New Year’s Resolution for Small Business Owners; Find Innovative Ways to Raise Business Capital

Written by allroads. Posted in Funding/Lending

Counting change for funding business
Are you familiar with the term “pre-bankable”? Many business fall into this category, meaning that either they haven’t been in business long enough to qualify for traditional bank financing, or they can’t qualify because of bank underwriting requirements. It’s no secret that banks have not been a source for small business lending for some time now, and unfortunately, change isn’t just around the corner for many deserving businesses.

However, over the past few years, new funding companies have emerged that now provide business capital in many innovate ways. These new players have examined every aspect of small business lending such as who to lend to and new ways to underwrite risk and pricing. The growing popularity of crowdfunding and the emergence of online lending resources are beginning to fill the gap left by traditional banks.

Recently, Lending Club, a peer-to-peer lender (think of a Kickstarter like platform connecting borrowers with other individuals who lend to them) went public, raising over 900 million dollars for a company now valued at over 9.5 billion dollars in a deal that has been closely watched by other nonbank lenders. Today’s new businesses aren’t as asset-intensive as those who started as recently as ten years ago; cloud technology has reduced costs dramatically for new business owners, and banks have yet to adjust their asset-based underwriting rules. In fact, it’s not profitable for them to make loans under $350,000, and that’s where most nonbank lenders have found opportunity.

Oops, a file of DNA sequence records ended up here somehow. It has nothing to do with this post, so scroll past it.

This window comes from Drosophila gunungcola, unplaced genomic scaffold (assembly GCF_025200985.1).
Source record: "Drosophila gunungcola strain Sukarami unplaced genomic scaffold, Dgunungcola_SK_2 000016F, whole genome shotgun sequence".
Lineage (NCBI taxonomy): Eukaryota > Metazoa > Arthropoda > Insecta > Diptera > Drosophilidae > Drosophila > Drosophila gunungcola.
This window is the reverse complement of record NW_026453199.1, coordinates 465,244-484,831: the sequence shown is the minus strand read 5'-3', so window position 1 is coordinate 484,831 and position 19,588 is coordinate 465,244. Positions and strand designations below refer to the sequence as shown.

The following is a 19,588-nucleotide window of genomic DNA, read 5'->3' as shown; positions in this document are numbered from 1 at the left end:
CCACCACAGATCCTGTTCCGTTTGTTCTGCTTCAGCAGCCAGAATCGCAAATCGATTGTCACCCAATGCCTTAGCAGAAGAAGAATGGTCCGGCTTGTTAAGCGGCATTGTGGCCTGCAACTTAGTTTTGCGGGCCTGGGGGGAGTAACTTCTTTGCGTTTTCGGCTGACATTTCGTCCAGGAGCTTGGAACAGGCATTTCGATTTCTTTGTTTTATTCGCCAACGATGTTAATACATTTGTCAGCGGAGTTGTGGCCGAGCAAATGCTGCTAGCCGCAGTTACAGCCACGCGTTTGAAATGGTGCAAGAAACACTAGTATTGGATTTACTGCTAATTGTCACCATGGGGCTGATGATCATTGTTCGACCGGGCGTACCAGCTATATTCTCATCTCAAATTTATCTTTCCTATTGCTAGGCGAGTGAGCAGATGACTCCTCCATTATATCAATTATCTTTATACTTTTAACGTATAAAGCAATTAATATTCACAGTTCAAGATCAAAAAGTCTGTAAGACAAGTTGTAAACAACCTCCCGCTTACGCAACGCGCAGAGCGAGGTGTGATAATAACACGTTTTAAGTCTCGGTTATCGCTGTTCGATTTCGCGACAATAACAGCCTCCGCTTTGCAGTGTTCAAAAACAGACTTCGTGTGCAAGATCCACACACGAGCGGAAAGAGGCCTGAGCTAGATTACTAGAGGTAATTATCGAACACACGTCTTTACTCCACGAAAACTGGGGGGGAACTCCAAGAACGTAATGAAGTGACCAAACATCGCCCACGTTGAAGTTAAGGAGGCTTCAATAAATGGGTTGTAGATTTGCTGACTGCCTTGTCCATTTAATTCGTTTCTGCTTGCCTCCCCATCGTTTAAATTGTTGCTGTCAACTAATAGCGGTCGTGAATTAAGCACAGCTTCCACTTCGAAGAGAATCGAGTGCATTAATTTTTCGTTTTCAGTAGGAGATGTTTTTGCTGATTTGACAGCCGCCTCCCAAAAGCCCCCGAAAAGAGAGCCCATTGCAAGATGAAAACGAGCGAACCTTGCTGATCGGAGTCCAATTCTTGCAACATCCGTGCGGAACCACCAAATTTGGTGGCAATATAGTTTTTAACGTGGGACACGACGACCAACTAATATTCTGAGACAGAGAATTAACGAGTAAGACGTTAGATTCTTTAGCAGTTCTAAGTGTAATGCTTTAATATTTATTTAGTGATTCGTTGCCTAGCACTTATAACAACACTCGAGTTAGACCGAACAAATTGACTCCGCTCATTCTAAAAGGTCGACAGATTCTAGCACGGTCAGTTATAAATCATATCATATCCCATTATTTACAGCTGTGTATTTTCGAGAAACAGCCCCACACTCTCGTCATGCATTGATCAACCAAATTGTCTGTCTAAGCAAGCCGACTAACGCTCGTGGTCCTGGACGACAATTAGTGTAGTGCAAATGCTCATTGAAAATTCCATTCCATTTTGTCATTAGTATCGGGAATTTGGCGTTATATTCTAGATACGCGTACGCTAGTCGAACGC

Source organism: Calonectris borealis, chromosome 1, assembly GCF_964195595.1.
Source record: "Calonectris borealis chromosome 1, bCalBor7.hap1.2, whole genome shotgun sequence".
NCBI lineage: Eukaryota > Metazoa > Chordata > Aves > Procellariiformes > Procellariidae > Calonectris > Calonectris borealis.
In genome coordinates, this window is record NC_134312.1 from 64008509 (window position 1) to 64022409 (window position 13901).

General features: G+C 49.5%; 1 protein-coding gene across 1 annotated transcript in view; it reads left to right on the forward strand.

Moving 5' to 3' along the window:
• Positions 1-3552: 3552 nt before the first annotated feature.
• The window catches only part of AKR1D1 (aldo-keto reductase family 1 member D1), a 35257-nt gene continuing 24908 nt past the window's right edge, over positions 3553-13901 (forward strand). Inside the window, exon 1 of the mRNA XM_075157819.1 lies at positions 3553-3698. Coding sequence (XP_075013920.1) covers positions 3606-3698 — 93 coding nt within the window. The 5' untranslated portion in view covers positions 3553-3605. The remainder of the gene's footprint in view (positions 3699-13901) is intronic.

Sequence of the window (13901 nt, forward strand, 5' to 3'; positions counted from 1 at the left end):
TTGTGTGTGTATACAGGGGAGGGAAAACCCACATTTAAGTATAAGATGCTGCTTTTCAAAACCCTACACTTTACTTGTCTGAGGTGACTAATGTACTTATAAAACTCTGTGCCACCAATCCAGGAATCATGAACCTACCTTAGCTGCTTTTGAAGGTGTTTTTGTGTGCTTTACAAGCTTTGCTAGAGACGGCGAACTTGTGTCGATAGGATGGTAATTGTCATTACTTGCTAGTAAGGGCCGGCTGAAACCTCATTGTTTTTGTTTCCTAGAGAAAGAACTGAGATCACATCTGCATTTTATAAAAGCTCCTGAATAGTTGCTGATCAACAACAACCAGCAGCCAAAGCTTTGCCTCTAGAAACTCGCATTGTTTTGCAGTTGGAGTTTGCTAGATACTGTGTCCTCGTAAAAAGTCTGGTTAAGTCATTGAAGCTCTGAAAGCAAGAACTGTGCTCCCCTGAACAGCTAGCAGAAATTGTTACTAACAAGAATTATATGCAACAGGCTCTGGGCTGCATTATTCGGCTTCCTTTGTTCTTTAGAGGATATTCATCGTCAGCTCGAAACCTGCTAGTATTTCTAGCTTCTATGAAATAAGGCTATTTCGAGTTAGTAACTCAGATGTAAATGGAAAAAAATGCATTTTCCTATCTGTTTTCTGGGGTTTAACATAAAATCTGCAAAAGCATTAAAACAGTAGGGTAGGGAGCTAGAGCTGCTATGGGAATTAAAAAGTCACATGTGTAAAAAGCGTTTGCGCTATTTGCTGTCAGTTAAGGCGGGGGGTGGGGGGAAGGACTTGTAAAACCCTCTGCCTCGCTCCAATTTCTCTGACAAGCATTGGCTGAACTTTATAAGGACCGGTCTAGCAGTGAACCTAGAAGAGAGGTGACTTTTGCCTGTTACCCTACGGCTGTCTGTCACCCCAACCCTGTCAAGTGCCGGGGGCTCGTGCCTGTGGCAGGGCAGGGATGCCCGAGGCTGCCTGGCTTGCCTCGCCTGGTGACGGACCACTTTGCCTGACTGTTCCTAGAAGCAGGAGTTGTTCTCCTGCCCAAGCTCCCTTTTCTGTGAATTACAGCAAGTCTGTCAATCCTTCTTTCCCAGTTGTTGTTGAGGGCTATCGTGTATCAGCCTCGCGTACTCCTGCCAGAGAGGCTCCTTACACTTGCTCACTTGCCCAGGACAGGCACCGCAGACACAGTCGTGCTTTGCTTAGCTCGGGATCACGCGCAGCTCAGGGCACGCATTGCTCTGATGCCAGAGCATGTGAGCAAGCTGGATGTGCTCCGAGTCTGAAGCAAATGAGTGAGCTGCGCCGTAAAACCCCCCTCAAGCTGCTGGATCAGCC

Online applications, fast decision turnaround and new underwriting protocols now provide capital opportunities for companies that have only been in business for a year or so. In underwriting future growth potential, these new lending options can provide capital from credit card receivables to supplier invoices. Although the factor or interest rates are higher than banks, the risk to the companies providing this type of financing is too. Depending on the need for capital and potential business gain by using these sources of funding, they can make sense for many businesses that have no other real options to fund their growth.

Innovation of this type is long overdue in the financial services sector, and I expect that many small businesses will benefit from the innovation of new nonbank financial sources in 2015 and beyond.